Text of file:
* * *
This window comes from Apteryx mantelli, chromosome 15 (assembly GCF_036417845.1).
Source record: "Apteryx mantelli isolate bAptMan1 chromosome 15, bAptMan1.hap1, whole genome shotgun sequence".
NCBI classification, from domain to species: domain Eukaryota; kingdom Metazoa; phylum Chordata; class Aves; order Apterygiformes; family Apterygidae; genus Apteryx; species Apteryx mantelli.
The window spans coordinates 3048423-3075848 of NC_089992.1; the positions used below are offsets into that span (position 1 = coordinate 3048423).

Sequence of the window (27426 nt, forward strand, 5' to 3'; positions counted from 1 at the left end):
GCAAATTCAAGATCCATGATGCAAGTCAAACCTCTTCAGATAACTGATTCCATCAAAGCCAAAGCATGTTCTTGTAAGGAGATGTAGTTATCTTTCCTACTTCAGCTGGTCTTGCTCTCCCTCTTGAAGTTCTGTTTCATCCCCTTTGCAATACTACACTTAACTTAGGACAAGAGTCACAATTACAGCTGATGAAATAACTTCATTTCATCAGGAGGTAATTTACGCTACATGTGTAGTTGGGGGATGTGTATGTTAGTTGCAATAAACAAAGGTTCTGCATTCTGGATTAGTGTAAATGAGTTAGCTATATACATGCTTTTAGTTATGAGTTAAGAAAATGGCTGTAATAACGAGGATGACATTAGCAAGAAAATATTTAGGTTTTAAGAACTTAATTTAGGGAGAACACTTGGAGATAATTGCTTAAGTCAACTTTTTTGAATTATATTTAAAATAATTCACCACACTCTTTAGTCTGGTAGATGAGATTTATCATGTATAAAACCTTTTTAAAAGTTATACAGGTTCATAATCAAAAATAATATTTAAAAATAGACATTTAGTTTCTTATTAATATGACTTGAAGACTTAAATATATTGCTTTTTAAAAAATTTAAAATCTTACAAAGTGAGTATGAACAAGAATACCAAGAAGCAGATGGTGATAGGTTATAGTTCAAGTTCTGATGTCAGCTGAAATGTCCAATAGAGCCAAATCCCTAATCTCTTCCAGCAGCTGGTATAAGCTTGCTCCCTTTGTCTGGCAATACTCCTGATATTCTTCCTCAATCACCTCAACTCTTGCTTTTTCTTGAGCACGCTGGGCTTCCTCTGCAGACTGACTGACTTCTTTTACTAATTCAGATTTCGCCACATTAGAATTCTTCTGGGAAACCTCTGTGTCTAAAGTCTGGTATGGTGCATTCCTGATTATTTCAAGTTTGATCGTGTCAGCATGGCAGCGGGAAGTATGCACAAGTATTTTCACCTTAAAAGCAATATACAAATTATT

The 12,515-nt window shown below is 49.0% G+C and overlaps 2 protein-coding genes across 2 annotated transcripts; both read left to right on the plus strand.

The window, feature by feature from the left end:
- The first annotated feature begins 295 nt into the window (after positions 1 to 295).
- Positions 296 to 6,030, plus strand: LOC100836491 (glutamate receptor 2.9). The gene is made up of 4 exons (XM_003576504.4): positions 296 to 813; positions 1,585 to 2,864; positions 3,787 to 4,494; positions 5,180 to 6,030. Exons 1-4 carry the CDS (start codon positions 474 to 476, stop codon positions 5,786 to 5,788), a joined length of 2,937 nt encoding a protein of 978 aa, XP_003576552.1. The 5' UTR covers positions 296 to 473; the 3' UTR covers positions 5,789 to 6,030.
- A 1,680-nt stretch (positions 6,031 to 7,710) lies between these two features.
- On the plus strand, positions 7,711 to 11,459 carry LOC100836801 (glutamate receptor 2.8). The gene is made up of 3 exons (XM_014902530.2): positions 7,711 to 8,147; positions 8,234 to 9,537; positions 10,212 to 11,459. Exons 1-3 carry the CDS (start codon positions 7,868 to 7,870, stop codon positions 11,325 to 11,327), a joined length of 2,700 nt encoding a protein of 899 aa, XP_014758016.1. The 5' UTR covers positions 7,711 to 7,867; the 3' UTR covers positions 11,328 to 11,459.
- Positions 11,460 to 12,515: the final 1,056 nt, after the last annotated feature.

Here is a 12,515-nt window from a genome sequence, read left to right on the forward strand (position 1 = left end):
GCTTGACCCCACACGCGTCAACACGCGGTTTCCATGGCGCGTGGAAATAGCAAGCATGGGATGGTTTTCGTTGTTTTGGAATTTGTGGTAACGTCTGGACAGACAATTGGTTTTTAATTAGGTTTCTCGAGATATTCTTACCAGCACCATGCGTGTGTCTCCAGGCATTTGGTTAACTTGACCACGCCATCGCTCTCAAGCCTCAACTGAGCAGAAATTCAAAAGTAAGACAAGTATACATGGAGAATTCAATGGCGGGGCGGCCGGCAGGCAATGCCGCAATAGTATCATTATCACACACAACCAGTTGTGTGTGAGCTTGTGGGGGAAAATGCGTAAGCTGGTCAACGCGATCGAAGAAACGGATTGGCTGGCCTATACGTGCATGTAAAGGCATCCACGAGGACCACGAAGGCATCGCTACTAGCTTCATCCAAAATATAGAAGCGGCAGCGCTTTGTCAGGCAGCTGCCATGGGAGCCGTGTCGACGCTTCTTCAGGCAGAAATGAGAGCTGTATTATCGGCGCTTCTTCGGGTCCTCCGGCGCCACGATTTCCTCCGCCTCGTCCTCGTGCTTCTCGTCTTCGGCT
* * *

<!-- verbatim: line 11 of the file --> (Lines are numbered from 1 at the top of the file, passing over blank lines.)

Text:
- A 1,680-nt stretch (positions 6,031 to 7,710) lies between these two features.